This concise summary outlines the 2020 American Diabetes Association guidelines on managing hypertension in patients with diabetes. The guidelines cover various aspects such as lifestyle modifications, medications, potential side effects of drugs, and recommended blood pressure (BP) targets. The primary goals are to achieve BP levels below 130/80 mmHg for adults at high risk of ASCVD, below 135/85 mmHg for those with gestational diabetes, and below 140/90 mmHg for individuals with low ASCVD risk.
For patients with diabetes and hypertension, blood pressure targets should be individualized through a shared decision-making process that addresses cardiovascular risk, potential adverse effects of antihypertensive medications, and patient preferences.
- For individuals with diabetes and hypertension and at higher cardiovascular risk (defined as an existing ASCVD or 10-year ASCVD risk ≥15%), a BP target of <130/80 mmHg may be appropriate, if it can be safely attained.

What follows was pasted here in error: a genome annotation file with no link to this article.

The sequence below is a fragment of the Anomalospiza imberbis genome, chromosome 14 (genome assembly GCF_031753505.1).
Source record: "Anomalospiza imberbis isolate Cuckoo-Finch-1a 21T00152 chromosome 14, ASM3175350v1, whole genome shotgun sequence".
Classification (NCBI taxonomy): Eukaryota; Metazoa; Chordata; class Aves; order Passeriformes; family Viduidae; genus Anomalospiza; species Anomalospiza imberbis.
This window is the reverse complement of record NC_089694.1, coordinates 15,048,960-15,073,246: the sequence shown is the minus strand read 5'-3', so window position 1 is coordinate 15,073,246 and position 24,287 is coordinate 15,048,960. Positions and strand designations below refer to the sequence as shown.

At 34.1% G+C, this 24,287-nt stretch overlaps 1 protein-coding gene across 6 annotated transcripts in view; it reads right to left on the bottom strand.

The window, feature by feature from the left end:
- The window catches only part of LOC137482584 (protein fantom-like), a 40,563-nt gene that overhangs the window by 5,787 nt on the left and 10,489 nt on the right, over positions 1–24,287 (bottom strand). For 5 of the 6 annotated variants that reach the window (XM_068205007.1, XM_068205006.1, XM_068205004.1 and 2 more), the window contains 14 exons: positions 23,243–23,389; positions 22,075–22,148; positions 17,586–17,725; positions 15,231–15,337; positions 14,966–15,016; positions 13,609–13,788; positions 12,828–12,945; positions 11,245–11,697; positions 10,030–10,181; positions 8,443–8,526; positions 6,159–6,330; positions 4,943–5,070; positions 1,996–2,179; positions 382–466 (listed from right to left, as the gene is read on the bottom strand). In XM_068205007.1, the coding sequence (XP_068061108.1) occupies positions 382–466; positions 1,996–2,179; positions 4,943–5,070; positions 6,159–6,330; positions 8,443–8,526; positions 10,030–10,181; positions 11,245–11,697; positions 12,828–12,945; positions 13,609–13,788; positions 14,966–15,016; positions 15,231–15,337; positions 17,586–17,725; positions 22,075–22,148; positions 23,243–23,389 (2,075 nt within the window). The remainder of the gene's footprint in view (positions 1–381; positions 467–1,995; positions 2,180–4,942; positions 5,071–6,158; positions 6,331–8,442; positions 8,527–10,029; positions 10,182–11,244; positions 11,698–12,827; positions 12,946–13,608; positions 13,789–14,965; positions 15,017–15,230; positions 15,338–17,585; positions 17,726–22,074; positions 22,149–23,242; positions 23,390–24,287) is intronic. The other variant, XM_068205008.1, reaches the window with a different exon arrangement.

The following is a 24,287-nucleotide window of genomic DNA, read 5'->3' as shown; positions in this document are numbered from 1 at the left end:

- For individuals with diabetes and hypertension at lower risk for cardiovascular disease (10-year ASCVD risk <15%), treat to a blood pressure target of <140/90 mmHg.
- In pregnant patients with diabetes and pre-existing hypertension, a blood pressure target of ≤135/85 mmHg is suggested in the interest of reducing the risk for accelerated maternal hypertension and minimizing impaired fetal growth.
- For patients with blood pressure >120/80 mmHg, lifestyle intervention consists of
- Weight loss if overweight or obese,
- Dietary Approaches to Stop Hypertension (DASH)-style eating pattern including
- Reducing sodium and
- Increasing potassium intake
- Key medications to use are:
- ACE inhibitors
- Angiotensin receptor blockers
- However, combinations of ACE inhibitors and angiotensin receptor blockers and combinations of ACE inhibitors or angiotensin receptor blockers with direct renin inhibitors should not be used.
- Thiazide-like diuretics
- Dihydropyridine calcium channel blockers.